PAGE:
“The other day our dog Ranger appeared at a press conference, and he was called Millie [by reporters],” he said. “He’s a strong male dog here, as you can see, and his feelings were slightly hurt.” Ranger was named after the Texas Rangers and had an immediate bond. In fact, there’s an interesting tidbit of information that Barbara divulged about their relationship.
She actually said that George and Ranger often showered together once per day. Ranger made his way into the White House just to be able to have more room to play and roam, and it seems like George had no problem with this arrangement whatsoever. Barbara was also a fan.
“He could leap straight up into the air and his handsome face made us laugh,” she said. “He loved to curl up by George’s side and was everything in a dog George wanted.” Ranger also happened to love human food. Who doesn’t? But it became such a big problem that George actually had to write a memo to his staff about it.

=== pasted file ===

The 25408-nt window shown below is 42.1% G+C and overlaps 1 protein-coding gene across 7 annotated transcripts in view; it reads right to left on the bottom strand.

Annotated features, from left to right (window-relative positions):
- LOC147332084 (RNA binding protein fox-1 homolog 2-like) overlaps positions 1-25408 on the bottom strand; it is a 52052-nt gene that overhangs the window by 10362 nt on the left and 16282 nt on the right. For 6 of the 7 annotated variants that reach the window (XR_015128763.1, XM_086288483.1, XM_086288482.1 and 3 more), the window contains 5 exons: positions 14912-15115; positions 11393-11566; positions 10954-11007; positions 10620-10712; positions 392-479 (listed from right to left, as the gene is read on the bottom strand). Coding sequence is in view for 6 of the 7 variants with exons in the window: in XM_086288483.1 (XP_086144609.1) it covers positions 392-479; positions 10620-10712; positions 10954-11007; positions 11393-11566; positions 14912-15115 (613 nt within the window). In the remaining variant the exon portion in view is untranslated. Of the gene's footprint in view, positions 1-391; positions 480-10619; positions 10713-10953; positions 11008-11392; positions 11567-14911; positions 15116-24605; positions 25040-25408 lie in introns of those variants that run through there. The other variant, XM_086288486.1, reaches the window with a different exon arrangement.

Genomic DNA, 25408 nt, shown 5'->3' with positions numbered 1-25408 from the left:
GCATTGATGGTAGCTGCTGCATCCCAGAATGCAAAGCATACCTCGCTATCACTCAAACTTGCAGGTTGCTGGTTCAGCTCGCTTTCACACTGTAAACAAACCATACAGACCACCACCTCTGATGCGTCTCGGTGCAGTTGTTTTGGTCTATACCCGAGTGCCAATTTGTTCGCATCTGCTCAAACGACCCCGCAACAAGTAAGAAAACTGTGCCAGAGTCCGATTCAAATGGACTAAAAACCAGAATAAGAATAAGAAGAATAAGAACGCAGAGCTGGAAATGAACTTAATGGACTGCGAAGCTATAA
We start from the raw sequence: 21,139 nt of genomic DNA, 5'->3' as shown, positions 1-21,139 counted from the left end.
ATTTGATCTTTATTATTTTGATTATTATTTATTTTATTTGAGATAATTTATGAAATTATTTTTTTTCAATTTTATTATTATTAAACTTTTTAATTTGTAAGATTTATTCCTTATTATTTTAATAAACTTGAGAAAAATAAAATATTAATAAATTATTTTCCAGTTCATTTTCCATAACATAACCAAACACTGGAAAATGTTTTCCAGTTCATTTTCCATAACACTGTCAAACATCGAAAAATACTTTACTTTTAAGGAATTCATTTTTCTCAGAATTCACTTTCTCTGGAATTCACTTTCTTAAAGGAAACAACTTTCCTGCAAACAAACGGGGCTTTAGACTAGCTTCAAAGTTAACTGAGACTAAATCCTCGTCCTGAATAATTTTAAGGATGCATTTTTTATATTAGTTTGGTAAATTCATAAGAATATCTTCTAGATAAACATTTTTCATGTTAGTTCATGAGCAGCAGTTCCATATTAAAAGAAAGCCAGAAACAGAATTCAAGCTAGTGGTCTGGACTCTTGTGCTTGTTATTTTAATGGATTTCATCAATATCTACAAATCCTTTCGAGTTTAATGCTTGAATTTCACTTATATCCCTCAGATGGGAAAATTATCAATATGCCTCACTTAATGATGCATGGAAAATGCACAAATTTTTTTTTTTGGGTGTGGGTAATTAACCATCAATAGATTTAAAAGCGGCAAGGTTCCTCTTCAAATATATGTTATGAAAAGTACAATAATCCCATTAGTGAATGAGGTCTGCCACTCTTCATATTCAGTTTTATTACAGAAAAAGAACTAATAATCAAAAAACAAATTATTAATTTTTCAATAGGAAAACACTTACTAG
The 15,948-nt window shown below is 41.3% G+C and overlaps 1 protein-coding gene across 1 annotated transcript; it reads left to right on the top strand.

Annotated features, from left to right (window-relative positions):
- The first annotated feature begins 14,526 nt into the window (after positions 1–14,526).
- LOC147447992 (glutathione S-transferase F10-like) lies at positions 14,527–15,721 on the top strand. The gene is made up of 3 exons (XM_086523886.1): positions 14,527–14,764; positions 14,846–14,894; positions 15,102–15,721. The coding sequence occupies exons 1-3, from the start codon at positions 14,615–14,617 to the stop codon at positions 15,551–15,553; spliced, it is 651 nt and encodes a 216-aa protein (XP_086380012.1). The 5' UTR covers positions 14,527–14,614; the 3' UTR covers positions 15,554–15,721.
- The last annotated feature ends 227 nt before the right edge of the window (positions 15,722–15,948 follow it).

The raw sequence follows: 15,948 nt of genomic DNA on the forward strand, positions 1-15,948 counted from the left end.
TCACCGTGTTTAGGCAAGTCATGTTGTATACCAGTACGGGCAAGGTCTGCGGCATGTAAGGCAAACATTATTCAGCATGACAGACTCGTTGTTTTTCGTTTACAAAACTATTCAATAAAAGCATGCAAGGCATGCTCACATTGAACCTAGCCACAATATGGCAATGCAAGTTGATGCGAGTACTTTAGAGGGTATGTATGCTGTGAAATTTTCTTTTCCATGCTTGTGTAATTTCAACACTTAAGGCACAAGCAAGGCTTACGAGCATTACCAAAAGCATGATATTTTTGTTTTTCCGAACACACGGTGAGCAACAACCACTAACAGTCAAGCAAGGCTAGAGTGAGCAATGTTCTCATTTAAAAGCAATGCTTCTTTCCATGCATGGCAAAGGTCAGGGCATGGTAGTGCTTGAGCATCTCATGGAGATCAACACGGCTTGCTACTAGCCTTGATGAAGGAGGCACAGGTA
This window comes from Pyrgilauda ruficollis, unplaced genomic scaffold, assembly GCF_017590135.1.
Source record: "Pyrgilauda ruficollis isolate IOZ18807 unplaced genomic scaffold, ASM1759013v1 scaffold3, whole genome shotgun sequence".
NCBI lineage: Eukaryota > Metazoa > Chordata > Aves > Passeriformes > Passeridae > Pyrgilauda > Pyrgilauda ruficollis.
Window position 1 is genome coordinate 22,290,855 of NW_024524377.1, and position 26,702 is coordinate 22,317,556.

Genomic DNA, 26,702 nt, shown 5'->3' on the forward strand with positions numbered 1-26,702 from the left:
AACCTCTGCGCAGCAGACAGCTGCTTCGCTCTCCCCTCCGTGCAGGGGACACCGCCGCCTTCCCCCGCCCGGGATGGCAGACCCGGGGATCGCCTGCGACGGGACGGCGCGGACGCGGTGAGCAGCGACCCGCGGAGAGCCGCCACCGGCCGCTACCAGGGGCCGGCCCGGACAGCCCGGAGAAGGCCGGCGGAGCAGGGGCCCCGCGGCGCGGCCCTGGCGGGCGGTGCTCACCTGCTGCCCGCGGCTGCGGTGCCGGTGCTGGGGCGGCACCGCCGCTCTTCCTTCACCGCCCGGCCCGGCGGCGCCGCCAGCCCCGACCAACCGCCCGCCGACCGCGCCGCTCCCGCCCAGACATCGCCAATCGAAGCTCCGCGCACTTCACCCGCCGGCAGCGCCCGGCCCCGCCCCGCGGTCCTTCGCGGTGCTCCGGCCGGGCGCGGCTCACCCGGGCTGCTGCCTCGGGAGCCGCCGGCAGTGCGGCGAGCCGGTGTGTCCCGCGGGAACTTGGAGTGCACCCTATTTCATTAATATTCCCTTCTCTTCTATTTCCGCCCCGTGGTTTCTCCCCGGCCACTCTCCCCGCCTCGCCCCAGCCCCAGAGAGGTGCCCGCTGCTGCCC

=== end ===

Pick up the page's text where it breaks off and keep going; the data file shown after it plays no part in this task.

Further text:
In 2019, the memo went viral after being shared by Adam Bates for International Dog Day. As the holiday just passed again, it’s getting extra traction. The subject of the memo was called “My Dog ‘Ranger'” and — while it’s never OK to fat-shame a dog — you can instantly tell that George wrote the memo with nothing but love.
“All offices should take a formal ‘pledge’ that reads as follows: ‘WE AGREE NOT TO FEED RANGER. WE WILL NOT GIVE HIM BISCUITS. WE WILL NOT GIVE HIM FOOD OF ANY KIND,'” the memo reads. It mentions that Ranger was on a brand-new diet to conquer his weight issues.